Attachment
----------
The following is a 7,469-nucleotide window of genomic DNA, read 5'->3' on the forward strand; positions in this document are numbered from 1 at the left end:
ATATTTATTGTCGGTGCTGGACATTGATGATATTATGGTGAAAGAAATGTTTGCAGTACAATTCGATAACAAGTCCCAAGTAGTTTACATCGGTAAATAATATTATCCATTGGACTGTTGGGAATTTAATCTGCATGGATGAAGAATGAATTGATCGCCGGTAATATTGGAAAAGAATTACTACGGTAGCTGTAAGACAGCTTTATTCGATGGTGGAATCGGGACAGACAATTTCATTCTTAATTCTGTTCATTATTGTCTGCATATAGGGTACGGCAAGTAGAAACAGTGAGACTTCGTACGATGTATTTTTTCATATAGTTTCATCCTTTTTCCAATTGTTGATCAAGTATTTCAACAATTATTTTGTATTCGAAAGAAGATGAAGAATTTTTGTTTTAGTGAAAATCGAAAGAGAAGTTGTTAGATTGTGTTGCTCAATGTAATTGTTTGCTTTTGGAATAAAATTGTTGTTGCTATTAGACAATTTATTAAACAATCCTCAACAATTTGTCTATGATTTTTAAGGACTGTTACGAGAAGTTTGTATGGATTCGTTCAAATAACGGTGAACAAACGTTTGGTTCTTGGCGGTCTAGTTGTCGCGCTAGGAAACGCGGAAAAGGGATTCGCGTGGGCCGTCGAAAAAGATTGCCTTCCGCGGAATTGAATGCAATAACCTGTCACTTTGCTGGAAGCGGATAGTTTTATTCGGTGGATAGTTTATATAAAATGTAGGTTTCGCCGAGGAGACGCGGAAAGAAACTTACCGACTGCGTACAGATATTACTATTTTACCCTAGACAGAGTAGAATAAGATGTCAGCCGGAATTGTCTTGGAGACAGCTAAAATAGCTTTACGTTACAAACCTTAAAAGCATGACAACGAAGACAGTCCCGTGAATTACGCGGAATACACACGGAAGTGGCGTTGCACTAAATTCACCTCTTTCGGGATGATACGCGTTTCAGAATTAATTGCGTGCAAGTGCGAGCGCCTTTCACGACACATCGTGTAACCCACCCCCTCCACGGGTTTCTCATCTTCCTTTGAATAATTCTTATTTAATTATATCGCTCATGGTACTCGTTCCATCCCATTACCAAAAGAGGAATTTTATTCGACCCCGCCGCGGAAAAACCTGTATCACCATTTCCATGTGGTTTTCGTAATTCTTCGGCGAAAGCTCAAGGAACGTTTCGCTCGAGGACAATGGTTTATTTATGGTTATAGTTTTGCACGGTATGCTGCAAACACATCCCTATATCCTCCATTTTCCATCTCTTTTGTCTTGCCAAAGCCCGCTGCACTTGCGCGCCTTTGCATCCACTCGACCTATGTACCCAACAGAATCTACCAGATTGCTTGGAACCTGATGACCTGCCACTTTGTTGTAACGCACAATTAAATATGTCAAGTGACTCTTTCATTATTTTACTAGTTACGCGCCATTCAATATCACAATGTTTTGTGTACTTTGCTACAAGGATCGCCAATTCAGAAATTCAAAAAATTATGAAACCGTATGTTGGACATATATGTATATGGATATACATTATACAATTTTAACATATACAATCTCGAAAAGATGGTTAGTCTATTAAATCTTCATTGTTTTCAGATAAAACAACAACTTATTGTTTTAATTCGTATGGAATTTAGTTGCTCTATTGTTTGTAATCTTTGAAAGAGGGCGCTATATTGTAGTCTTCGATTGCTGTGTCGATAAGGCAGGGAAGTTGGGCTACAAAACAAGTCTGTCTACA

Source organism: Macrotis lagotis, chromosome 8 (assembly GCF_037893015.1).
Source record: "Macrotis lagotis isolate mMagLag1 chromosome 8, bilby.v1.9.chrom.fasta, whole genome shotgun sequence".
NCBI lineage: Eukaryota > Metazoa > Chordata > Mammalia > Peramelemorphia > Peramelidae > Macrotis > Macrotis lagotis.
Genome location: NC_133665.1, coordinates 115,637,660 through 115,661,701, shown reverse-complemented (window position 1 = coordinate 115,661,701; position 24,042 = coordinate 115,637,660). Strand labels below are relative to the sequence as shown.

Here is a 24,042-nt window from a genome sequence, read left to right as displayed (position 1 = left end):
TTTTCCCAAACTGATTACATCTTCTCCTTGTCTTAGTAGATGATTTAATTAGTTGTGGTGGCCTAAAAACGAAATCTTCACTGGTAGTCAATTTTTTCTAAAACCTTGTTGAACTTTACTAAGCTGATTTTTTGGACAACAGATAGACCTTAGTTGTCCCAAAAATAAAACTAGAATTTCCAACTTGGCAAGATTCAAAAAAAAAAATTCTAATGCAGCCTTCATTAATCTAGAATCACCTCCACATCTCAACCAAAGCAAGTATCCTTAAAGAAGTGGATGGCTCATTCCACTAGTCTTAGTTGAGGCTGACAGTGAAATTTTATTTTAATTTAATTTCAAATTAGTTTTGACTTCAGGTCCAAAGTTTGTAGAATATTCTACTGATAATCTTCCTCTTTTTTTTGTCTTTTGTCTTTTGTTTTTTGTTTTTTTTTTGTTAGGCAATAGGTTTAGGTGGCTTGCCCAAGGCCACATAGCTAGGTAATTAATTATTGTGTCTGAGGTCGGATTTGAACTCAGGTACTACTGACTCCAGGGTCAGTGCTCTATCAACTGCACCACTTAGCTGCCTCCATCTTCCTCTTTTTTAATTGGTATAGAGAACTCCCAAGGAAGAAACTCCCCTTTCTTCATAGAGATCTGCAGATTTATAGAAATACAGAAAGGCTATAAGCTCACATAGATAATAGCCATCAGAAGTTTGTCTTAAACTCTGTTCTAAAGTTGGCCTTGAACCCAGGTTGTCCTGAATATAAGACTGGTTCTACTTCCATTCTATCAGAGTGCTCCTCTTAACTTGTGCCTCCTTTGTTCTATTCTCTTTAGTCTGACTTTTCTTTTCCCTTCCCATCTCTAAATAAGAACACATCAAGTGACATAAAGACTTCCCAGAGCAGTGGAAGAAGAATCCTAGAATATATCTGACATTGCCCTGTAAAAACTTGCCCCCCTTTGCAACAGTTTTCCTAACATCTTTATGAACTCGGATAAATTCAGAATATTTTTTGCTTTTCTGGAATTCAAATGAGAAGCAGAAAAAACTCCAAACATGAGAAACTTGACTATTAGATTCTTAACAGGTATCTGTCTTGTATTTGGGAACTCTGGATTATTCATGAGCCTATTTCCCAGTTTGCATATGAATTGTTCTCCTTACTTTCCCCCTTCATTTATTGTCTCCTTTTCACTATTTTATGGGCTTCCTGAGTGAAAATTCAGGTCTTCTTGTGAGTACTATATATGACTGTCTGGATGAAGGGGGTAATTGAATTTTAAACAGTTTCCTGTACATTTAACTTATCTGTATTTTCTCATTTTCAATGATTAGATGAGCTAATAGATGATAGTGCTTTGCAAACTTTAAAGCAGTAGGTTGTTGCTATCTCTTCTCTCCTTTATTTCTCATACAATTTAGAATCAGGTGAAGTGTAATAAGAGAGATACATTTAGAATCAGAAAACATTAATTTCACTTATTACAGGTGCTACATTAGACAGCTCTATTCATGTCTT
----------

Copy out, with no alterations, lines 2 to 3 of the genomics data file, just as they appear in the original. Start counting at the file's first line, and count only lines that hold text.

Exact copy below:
ATATTTATTGTCGGTGCTGGACATTGATGATATTATGGTGAAAGAAATGTTTGCAGTACAATTCGATAACAAGTCCCAAGTAGTTTACATCGGTAAATAATATTATCCATTGGACTGTTGGGAATTTAATCTGCATGGATGAAGAATGAATTGATCGCCGGTAATATTGGAAAAGAATTACTACGGTAGCTGTAAGACAGCTTTATTCGATGGTGGAATCGGGACAGACAATTTCATTCTTAATTCTGTTCATTATTGTCTGCATATAGGGTACGGCAAGTAGAAACAGTGAGACTTCGTACGATGTATTTTTTCATATAGTTTCATCCTTTTTCCAATTGTTGATCAAGTATTTCAACAATTATTTTGTATTCGAAAGAAGATGAAGAATTTTTGTTTTAGTGAAAATCGAAAGAGAAGTTGTTAGATTGTGTTGCTCAATGTAATTGTTTGCTTTTGGAATAAAATTGTTGTTGCTATTAGACAATTTATTAAACAATCCTCAACAATTTGTCTATGATTTTTAAGGACTGTTACGAGAAGTTTGTATGGATTCGTTCAAATAACGGTGAACAAACGTTTGGTTCTTGGCGGTCTAGTTGTCGCGCTAGGAAACGCGGAAAAGGGATTCGCGTGGGCCGTCGAAAAAGATTGCCTTCCGCGGAATTGAATGCAATAACCTGTCACTTTGCTGGAAGCGGATAGTTTTATTCGGTGGATAGTTTATATAAAATGTAGGTTTCGCCGAGGAGACGCGGAAAGAAACTTACCGACTGCGTACAGATATTACTATTTTACCCTAGACAGAGTAGAATAAGATGTCAGCCGGAATTGTCTTGGAGACAGCTAAAATAGCTTTACGTTACAAACCTTAAAAGCATGACAACGAAGACAGTCCCGTGAATTACGCGGAATACACACGGAAGTGGCGTTGCACTAAATTCACCTCTTTCGGGATGATACGCGTTTCAGAATTAATTGCGTGCAAGTGCGAGCGCCTTTCACGACACATCGTGTAACCCACCCCCTCCACGGGTTTCTCATCTTCCTTTGAATAATTCTTATTTAATTATATCGCTCATGGTACTCGTTCCATCCCATTACCAAAAGAGGAATTTTATTCGACCCCGCCGCGGAAAAACCTGTATCACCATTTCCATGTGGTTTTCGTAATTCTTCGGCGAAAGCTCAAGGAACGTTTCGCTCGAGGACAATGGTTTATTTATGGTTATAGTTTTGCACGGTATGCTGCAAACACATCCCTATATCCTCCATTTTCCATCTCTTTTGTCTTGCCAAAGCCCGCTGCACTTGCGCGCCTTTGCATCCACTCGACCTATGTACCCAACAGAATCTACCAGATTGCTTGGAACCTGATGACCTGCCACTTTGTTGTAACGCACAATTAAATATGTCAAGTGACTCTTTCATTATTTTACTAGTTACGCGCCATTCAATATCACAATGTTTTGTGTACTTTGCTACAAGGATCGCCAATTCAGAAATTCAAAAAATTATGAAACCGTATGTTGGACATATATGTATATGGATATACATTATACAATTTTAACATATACAATCTCGAAAAGATGGTTAGTCTATTAAATCTTCATTGTTTTCAGATAAAACAACAACTTATTGTTTTAATTCGTATGGAATTTAGTTGCTCTATTGTTTGTAATCTTTGAAAGAGGGCGCTATATTGTAGTCTTCGATTGCTGTGTCGATAAGGCAGGGAAGTTGGGCTACAAAACAAGTCTGTCTACA

Source organism: Macrotis lagotis, chromosome 8 (assembly GCF_037893015.1).